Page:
In the unimpaired control group, the increment in peak BIC CMCohs and the reduction of peak TRI CMCohs observed from low-level to high-level contractions were associated with the stable EMG activation levels of both proximal UE muscles. The significant peak CMCohs of TRI and BIC could be related to the inhibition of the motions from the proximal muscles during the distal movements; i.e., the CMCoh of TRI was for the inhibition of the antagonist extensor and CMCoh of BIC was for the synergistic flexor during the finger flexion movements in the control (52, 61, 62).
Despite the fact that no significant intra-group and inter-group difference in peak TRI and BIC CMCohs was found, significant differences in the EMG parameters were observed between the stroke group and the unimpaired control groups as shown in Figures 4D–F, 5B. Figure 4D demonstrated significant increase of ED activation level from 20 to 40% Fx in the unimpaired group, while no similar variation was found in the stroke group. It is reasonable that most stroke patients had the extensor weakness and was used to the “learned-disuse” pattern. Figure 4E demonstrated that the TRI activation levels were significantly higher in the stroke group than those in the control group during both 20 and 40% Fx, and Figure 4F demonstrated that BIC activation levels were significantly higher in the stroke group than those in the control group during 40% Fx. Furthermore, Figure 5B showed that the CI values of TRI-BIC, ED-TRI, FD-TRI at both 20 and 40% Fx as well as the FD-BIC at 20% Fx were also significantly higher in the stroke group. The results indicated that the proximal muscles were abnormally activated during the finger flexions in chronic stroke. Similar to our previous work (6, 7, 35), the results as shown in Figures 4D–F illustrated synchronic co-contractions of TRI and BIC during the finger flexions and suggested that the proximal muscles compensated for the distal flexors after stroke. Besides, in the finger flexion movements of the current study, we found that the peak TRI and BIC CMCohs shifted from the ipsilesional side to the contralesional side in chronic stroke patients, similar to the patterns observed in their finger extension exercise (Figure 2). Similar findings were reported by Chen et al. in chronic stroke patients with flexion synergy, while the increment of CMCohs of proximal flexors was expressed as a result of increased shared neural drive to both proximal and distal UE flexors (26). These may reflect a possibility that the original inhibition corticomuscular coupling has changed to a facilitation function to activate the proximal compensatory movements for the finger flexion. More investigations are required to confirm the mechanism of neuromuscular coupling after a proximal shift to the contralesional side.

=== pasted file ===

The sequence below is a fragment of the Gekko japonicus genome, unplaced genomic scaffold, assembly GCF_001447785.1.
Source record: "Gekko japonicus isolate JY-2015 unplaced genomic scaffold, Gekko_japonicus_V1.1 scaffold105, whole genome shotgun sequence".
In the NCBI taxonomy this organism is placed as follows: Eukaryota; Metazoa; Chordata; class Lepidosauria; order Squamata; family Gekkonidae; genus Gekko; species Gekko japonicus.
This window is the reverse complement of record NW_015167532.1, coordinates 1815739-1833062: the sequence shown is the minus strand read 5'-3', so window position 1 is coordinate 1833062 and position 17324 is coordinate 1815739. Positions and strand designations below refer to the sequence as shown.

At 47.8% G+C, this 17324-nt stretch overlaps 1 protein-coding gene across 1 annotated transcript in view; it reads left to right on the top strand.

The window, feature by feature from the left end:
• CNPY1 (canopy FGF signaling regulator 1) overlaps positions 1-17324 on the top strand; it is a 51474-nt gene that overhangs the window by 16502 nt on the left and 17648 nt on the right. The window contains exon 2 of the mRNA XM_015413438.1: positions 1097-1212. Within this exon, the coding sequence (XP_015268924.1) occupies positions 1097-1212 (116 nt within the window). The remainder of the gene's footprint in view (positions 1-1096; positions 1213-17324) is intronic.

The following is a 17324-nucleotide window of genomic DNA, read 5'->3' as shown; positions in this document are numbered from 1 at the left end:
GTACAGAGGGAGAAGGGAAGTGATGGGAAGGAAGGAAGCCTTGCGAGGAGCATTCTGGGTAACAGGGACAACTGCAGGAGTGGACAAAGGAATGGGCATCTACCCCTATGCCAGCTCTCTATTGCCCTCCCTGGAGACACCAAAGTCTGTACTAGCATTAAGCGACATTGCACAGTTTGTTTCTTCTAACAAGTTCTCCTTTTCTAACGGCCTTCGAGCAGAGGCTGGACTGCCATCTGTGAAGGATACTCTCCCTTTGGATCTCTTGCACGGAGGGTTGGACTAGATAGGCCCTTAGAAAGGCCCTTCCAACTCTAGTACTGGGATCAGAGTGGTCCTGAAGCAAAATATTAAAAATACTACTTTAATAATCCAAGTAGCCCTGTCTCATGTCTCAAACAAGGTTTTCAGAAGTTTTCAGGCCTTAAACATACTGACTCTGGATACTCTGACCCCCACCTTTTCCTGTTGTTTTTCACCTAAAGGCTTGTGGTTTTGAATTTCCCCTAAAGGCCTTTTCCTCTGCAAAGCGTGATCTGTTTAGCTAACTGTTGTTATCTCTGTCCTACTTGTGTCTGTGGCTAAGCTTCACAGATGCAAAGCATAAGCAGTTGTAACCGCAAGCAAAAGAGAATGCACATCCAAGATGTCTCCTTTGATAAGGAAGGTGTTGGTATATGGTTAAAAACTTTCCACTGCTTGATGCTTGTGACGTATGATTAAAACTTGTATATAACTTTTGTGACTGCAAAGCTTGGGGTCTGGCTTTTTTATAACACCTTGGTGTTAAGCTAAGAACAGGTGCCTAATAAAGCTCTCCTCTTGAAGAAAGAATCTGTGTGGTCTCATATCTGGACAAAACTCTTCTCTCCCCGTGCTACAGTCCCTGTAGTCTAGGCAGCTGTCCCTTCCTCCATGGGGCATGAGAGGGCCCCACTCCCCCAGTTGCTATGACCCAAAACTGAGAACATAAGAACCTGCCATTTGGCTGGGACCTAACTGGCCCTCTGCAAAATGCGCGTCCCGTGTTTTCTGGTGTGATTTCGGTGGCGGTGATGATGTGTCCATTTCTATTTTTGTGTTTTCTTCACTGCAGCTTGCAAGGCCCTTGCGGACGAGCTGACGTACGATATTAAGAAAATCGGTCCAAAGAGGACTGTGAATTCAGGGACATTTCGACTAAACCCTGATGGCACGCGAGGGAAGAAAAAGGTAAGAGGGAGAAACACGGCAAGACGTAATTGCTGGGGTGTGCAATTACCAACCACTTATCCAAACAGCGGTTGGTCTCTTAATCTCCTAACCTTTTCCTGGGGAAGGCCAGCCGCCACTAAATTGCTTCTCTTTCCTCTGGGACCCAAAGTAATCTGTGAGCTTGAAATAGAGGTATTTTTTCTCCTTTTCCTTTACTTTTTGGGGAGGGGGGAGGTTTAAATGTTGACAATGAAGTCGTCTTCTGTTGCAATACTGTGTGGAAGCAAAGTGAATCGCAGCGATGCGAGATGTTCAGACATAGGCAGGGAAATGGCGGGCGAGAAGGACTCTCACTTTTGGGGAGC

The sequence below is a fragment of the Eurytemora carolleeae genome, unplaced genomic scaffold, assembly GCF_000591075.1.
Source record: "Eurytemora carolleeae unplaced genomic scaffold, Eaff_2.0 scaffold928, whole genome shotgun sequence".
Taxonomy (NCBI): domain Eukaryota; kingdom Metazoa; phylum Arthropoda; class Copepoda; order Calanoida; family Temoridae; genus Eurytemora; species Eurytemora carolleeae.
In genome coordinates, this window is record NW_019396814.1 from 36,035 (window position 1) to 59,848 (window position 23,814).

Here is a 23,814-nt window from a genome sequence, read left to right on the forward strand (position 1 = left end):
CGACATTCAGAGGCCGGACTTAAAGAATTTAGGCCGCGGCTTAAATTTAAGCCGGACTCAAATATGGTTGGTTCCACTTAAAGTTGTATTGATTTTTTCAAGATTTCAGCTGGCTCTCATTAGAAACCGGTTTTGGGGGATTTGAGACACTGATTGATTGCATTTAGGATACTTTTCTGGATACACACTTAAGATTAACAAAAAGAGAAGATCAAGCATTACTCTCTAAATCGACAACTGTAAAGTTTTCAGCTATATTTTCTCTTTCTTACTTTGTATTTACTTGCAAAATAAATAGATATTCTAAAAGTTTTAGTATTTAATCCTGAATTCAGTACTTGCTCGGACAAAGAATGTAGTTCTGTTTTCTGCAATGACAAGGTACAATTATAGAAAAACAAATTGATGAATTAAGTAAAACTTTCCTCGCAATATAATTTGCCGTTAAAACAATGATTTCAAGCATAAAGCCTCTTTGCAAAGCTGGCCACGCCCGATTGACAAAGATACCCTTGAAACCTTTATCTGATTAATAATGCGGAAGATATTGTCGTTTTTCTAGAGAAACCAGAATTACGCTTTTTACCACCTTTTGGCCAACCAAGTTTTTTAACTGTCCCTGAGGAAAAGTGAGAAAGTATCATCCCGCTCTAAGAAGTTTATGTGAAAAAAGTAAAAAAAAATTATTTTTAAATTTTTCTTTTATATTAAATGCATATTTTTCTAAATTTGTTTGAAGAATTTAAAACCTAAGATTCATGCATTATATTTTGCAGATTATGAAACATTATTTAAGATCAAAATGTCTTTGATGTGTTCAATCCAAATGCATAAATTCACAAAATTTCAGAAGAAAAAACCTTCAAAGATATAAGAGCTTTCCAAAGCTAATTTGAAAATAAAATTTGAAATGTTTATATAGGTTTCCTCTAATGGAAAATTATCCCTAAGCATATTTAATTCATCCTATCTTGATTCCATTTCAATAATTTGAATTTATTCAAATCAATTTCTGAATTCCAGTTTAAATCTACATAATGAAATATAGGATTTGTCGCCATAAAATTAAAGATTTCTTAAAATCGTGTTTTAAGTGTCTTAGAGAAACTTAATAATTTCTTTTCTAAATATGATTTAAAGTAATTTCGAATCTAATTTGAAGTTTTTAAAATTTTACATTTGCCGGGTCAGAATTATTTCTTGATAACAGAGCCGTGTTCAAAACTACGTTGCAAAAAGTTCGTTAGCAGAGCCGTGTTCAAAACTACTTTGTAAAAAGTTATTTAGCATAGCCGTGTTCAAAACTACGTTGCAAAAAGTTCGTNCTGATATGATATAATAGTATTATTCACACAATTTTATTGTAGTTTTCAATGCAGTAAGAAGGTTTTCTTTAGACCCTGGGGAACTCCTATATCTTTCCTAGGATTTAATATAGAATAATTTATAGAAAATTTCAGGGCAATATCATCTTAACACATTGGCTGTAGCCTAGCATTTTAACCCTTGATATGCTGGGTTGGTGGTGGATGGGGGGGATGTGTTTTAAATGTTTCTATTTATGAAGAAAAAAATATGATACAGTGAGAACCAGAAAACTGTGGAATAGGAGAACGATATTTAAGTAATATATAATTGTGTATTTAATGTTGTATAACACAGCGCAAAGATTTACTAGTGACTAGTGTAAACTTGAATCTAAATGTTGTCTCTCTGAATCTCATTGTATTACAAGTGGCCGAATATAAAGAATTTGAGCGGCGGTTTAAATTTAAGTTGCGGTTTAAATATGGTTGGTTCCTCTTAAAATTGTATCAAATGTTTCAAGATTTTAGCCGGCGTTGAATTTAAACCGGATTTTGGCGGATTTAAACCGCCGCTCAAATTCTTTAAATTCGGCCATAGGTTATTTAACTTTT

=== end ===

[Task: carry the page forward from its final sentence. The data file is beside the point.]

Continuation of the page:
In this study, the stroke participants were chronic strokes with moderate motor impairments measured by clinical behavioral assessments (Table 1B). In the chronic stage, behavioral compensation was usually developed. Previous fMRI studies on both animals and humans suggested that increased neural compensation at the cortical level could be interhemispheric for behavioral restorations after stroke (63–65). Carey and Wilkins also detected a shift of corticomotor activations from the ipsilesional to the contralesional in chronic stroke patients (53, 54). The mechanism for the cortical center shift after stroke as suggested by Christian et al. (50) and Chechik et al. (51) was related to the neural plastic strategies by recruiting resources from contralesional (i.e., interhemispheric) and additional intrahemispheric areas. Similar shifts of peak CMCohs were captured in the stroke participants in this study (Figures 2B,D). It suggested that the cortical compensation happened in chronic stroke with moderate motor impairments. Furthermore, the CMCohs shifts were mainly related to the proximal muscles in the stroke group, i.e., TRI and BIC shifted to the contralesional side with higher intensities (Figures 2B,D), compared to the shifts in the FD and ED (ipsilesional and center areas). It suggested that the post-stroke compensation facilitated more neuroplastic activities on the proximal muscles at the cortical level than the distal finger muscles. The behavioral changes in relation to this proximal compensation were represented by the significant increases in EMG levels (Figure 4) and CI values (Figure 5) related to the TRI and BIC detected peripherally.